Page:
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Rep. Mike Kelly And Others File Lawsuit To Block Counties From Giving Provisional Ballots To Voters with Disqualified Mail-In Ballots

HARRISBURG, Pa. (AP/KDKA) — In a lawsuit filed Tuesday night in a statewide appellate court, Republican U.S. Rep. Mike Kelly of Pennsylvania and five other plaintiffs want to block counties from allowing voters whose mail-in ballots were disqualified to be able to cast a vote by provisional ballot.

A Pennsylvania court has agreed to hold a hearing on Wednesday regarding the suit.

The lawsuit said the state Supreme Court has already ruled that state law provides no such avenue for a voter to fix a disqualified vote. In Oct. 21 guidance to counties, state elections officials said a voter whose mail-in or absentee ballot was rejected could still vote in person by a provisional ballot.

It was not immediately clear how many voters had cast such a ballot, or which counties were allowing the practice.

Blair, Berks, Carbon, Clinton, Dauphin, Lancaster, Lycoming and Perry counties have refused to accept that guidance "because it is contravention" of state election law, it said.

The lawsuits came as voting wrapped up on a day when Pennsylvania recorded its highest single-day total of new coronavirus infections. Voters thronged to polling places, adding their choices to the millions of mail-in ballots already cast, and both government officials and fair-election monitors said serious problems were few.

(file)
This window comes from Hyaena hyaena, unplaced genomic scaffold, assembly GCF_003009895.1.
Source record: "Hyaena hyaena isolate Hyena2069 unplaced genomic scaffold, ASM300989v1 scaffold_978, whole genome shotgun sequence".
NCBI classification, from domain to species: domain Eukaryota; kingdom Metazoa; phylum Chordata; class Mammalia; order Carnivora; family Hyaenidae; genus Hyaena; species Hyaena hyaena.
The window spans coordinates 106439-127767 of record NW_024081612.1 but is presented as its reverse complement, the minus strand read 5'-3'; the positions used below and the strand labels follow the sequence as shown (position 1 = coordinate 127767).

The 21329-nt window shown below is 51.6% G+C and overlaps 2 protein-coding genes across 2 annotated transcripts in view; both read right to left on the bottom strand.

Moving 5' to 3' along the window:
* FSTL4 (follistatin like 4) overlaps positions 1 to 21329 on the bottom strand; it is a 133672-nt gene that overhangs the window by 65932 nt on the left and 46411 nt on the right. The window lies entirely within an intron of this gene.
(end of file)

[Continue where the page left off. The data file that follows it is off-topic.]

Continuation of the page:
The pandemic formed an Election Day backdrop that also included a police shooting and civil unrest in Philadelphia in the run-up to the voting and the potential for a drawn-out legal fight over late-arriving mail-in ballots.

Most polls closed at 8 p.m., although a judge ordered two precincts at a Scranton elementary school to remain open an additional 45 minutes because machines had been briefly out of commission earlier in the day.

All of Pennsylvania's 18 congressional seats — currently occupied by nine Democrats and nine Republicans — are also up for grabs.

A pair of Democratic incumbents, Attorney General Josh Shapiro and Treasurer Joe Torsella, are seeking reelection, while Pennsylvania will pick a new auditor general to replace term-limited Democrat Eugene DePasquale.

Control of the state House is also at stake, with Democrats needing nine seats to seize the majority from Republicans after a decade out of power. Democrats also have a gap to make up in the state Senate.

Officials cautioned winners might not be known for days as counties begin tabulating more than 2.5 million votes cast ahead of time in the biggest test yet of the state's new mail-in voting law.

Elections officials said run-of-the-mill glitches popped up, including scattered problems with voting machines and tardy poll workers in the morning.

Some complaints arose about armed constables at polling places in central Pennsylvania, including at a voting location in Lycoming County. "At first blush, yeah, it looks intimidating," said Matt McDermott, Lycoming County's director of administration.

In Pittsburgh, a polling place couldn't open on time because the judge of elections' car was stolen, according to Allegheny County spokesperson Amie Downs. The car contained a suitcase with election paperwork and keys to a ballot scanner but was recovered. At another Pittsburgh polling place, two people were removed for causing a disturbance, Downs said.

And in Philadelphia, a poll worker improperly blocked a Trump campaign poll watcher from entering a voting precinct in the mistaken belief he wasn't allowed to be there, said Kevin Feeley, spokesperson for the Board of City Commissioners, which oversees elections. The poll watcher was eventually allowed in, he said.

A line of about 150 people stretched a city block at one polling site in Philadelphia, where Shavere McLean, 36, a massage therapist, came bundled against the 39-degree chill. She also brought a chair, an apple, an orange and a cup of coffee.